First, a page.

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SHAMEFUL: NBC News Invites Domestic Terrorist Bill Ayers On To Plug His Book...

SHAMEFUL: NBC News Invites Domestic Terrorist Bill Ayers On To Plug His Book...

>> i was really interested to read about barack obama's friends from chicago. turns out one of his earliest supporters is a man who according to the "new york times" was a domestic terrorist. this is not a man who sees america as you and i see america. we see america as a force for good in this world. our opponents, if someone sees america as imperfect enough to pal around with terrorists who targeted their own country --

>> that was then vice presidential candidate sarah palin accusing barack obama of palling around with bill ayers. the antiwar group the weather underground retired professor from the university of chicago, public enemy, confessions of an american dissident. welcome. good to have you on the show. what are the key confessions in the book?

>> the key confessions for the last three or four years, the first number was fugitive-based about the american war in viet yam and the founding of the weather underground. it picks up in 1975 when the war is over and it's about the decades in which i was an early childhood educator and trying to live my life true to the values and purposes that ignited my passions and racial justice and global justice or peace. economic and social justice. that's what the book is about.

>> it's a memoire.

>> it's a memoire. not a history.

>> what theme emerged?

>> a couple of themes would be interesting to you. even though times change and the world moved on, i not only tried to stay true to my values, but a lot of the book is about raising a family and being a teacher. there is nor abomore about education. i have written a dozen books about education and this is quite different.

>> the first thing i did not expect when i sat down on the set was i love that philadelphia empire story. kids have to go to bed at the same time every day.

>> we didn't raise our kids that way, but our kids are raising our grandkids that way and they are serious about bedtime. when we take the girls overnight, we get them to bed at 7:30.

>> 7:30.

>> you say chris matthews is the most fun and entertaining interviewer. we can do two hours on that, but we are not. we don't have enough time to do all the facts, but the memoire has a lot of rich stuff. something you write about is a question of any regret you have for past actions. page one before that, i am just reading here. i am sorry i engaged in extreme tactics to a pose the war and destroyed war materials and government property. but you say you won't say that. why won't you say you are sorry you engage in extreme tactic.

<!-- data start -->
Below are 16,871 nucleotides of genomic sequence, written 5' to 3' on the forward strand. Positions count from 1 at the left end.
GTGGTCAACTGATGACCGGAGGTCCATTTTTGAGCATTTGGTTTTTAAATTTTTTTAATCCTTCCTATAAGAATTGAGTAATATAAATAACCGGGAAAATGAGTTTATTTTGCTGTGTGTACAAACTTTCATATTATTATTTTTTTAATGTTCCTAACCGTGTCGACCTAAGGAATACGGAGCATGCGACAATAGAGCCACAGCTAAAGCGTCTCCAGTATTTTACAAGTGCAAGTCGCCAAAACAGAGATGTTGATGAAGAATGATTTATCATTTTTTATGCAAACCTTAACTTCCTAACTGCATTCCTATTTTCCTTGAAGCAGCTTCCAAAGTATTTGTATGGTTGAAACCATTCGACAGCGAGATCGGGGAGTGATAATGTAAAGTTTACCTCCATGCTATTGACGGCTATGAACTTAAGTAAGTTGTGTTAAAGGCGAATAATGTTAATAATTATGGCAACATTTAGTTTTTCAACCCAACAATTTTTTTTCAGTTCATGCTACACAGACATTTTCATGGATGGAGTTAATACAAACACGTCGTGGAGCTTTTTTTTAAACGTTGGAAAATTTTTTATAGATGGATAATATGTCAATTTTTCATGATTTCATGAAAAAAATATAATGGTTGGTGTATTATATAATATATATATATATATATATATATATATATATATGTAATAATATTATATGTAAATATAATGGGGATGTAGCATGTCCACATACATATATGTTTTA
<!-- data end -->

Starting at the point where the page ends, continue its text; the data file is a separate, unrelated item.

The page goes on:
>> everyone has regrets and what i don't regret and what people want me to say things i'm sorry about is destroying property and war material. the reason is because the war in vietnam was a horrendous crime against humanity. 6,000 people a week were being murdered. in that context, i'm a middle child of five, one of my brothers joins a party and tried to build a peace wing. one desserted the army and these were things that people did. i don't make much of a claim for it, but it was in opposition to a genocidal war.

>> i will ask you an extreme hypothetical. if you could have been fascinated with the secretary of defense, would you? are.

>> absolutely not. we made a decision while we were willing to engage in extreme tactics, we would not harm human life. three of our people died in the beginning and that's an unbearable grief that goes on and on. we never hurt or harmed anyone. we destroyed property. one of the things i think the vietnam war with our activity is so much alive today, we have not come to terms with the truth about vietnam. i do argue that it would be great and i see mika, i think you would be a great organizer. as we come upon the 50th anniversary, it would be great to assemble everyone from bob kerry to angela davis to jane fonda. have us all say what we did and regret. if we did it and everyone took responsibility for what we did, i would say i'm sorry.

>> what regrets do you have?

>> the big regrets are the regrets in the heat of the political battles and becoming self righteous and certain we knew everything. if i learned everything, when i feel self righteous, i know i'm wrong. even if i'm on the right side. self righteousness is dead low.

>> you spent a decade on the run and the feds dropped the charges in 1980. 2008 happened. the election campaign. you become public enemy number one again. were you prepared for the firestorm that followed?

>> not really, but in some ways i was as good as any because i have been through this thing before. you are right. 2008 not only did i emerge as a notorious character, but the weather underground was reborn. more frightening and terrifying than it was in life. i think that was part of the political nonsense going on. not only trying to demonize a few characters like jeremiah wright, but it was really an attempt to create the guilt by association. that is a deadly stream in politics. because barack obama knew a wide range of people, he should be held accountable for their politics? absolutely not. that was a dishonest narrative. i think this is important. during the campaign when barack obama was early in the campaign, who would martin luther king support some he wouldn't support any of us. we would be in the streets building a movement. for those of us who don't wander around the halls of congress, we have work to do none the less. the power of the streets and the community and the classroom and the workplace, that's where we ought to mobilize.

>> public enemy, confessions of an american dissident.

>> thank you very much.

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